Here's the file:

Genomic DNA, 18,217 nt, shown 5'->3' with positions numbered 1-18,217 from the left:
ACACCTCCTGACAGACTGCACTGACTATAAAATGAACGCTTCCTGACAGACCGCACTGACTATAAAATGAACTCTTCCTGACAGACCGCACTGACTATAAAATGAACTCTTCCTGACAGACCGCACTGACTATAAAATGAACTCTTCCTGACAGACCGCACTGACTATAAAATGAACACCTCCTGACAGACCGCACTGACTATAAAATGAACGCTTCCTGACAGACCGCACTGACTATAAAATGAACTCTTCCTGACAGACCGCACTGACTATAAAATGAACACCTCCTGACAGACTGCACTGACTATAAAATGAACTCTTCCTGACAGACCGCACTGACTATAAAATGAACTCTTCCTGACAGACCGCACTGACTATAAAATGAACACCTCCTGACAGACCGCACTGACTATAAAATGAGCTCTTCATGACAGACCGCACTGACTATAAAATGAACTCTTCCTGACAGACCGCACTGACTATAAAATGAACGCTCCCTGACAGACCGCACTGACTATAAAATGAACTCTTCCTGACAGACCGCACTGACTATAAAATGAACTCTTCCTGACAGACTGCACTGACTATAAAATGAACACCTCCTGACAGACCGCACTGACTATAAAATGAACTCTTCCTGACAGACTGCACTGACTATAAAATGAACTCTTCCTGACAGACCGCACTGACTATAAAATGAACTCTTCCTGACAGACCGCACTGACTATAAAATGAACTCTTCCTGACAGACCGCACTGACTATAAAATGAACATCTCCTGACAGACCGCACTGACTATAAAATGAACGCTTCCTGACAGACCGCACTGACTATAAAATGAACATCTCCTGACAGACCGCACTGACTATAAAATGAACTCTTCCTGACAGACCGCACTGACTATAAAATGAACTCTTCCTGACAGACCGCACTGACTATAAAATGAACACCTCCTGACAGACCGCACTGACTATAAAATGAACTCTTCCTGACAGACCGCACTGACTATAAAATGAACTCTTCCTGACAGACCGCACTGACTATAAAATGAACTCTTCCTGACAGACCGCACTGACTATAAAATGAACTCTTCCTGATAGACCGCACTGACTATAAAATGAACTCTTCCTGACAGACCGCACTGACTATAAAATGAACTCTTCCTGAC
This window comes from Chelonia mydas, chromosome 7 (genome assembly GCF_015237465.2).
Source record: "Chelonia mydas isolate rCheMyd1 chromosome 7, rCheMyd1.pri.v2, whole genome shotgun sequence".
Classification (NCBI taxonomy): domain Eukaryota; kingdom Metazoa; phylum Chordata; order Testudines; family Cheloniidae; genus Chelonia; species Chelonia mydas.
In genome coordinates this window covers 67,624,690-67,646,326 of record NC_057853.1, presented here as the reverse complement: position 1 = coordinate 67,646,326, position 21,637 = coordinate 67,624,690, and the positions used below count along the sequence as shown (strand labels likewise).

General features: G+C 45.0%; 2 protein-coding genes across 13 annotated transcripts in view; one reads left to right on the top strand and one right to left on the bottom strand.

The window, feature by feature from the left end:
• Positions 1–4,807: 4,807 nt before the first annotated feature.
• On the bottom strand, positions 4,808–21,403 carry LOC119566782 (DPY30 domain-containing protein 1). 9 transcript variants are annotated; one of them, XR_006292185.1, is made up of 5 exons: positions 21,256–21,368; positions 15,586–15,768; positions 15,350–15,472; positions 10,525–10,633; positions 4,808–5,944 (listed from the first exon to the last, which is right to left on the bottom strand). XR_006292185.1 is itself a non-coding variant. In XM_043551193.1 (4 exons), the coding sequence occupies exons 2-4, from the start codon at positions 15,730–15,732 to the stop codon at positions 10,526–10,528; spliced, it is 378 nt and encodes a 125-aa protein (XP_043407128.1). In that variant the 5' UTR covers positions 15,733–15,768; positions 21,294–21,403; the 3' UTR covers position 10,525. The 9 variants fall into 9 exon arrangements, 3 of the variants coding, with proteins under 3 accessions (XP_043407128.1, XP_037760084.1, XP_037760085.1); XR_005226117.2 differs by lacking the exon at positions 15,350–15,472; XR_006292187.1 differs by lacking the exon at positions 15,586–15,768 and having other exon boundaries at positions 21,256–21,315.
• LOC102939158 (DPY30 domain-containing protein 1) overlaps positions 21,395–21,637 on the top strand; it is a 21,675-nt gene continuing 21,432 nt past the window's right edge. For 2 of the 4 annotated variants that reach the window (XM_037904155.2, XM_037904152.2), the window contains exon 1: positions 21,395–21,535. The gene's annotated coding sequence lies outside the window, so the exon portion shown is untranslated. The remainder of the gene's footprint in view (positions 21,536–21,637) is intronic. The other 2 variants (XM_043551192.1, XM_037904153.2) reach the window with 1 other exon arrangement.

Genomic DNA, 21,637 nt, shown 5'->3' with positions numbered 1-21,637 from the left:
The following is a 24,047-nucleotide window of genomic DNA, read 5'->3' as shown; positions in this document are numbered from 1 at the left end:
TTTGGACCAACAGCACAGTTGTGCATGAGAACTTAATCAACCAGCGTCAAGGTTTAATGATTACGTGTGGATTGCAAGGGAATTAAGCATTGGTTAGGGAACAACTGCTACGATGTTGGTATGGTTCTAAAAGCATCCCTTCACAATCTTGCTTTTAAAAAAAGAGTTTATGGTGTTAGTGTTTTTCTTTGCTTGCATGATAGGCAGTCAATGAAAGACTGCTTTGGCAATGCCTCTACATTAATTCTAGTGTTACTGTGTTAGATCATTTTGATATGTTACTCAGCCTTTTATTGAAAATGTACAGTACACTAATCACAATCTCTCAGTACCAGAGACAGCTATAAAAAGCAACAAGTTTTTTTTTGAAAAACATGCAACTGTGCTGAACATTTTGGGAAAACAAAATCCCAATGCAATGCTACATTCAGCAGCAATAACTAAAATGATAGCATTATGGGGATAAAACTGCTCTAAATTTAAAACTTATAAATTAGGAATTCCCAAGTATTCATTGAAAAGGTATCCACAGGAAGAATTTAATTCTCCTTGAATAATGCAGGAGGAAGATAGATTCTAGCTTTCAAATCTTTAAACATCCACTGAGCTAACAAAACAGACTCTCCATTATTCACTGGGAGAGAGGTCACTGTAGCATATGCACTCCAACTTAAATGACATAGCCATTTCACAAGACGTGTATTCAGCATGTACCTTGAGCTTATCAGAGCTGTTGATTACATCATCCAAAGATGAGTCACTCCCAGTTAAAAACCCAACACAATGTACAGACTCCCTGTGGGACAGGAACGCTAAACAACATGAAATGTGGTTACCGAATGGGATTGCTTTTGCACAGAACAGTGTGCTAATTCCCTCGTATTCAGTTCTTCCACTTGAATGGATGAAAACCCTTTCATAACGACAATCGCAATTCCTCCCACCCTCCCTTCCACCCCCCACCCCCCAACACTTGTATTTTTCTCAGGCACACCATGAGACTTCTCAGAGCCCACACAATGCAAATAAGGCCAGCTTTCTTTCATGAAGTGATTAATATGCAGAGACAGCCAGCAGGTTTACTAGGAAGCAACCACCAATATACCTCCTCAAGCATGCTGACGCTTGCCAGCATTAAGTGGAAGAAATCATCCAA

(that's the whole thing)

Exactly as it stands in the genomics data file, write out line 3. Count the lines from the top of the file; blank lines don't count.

This window comes from Chelonia mydas, chromosome 7 (genome assembly GCF_015237465.2).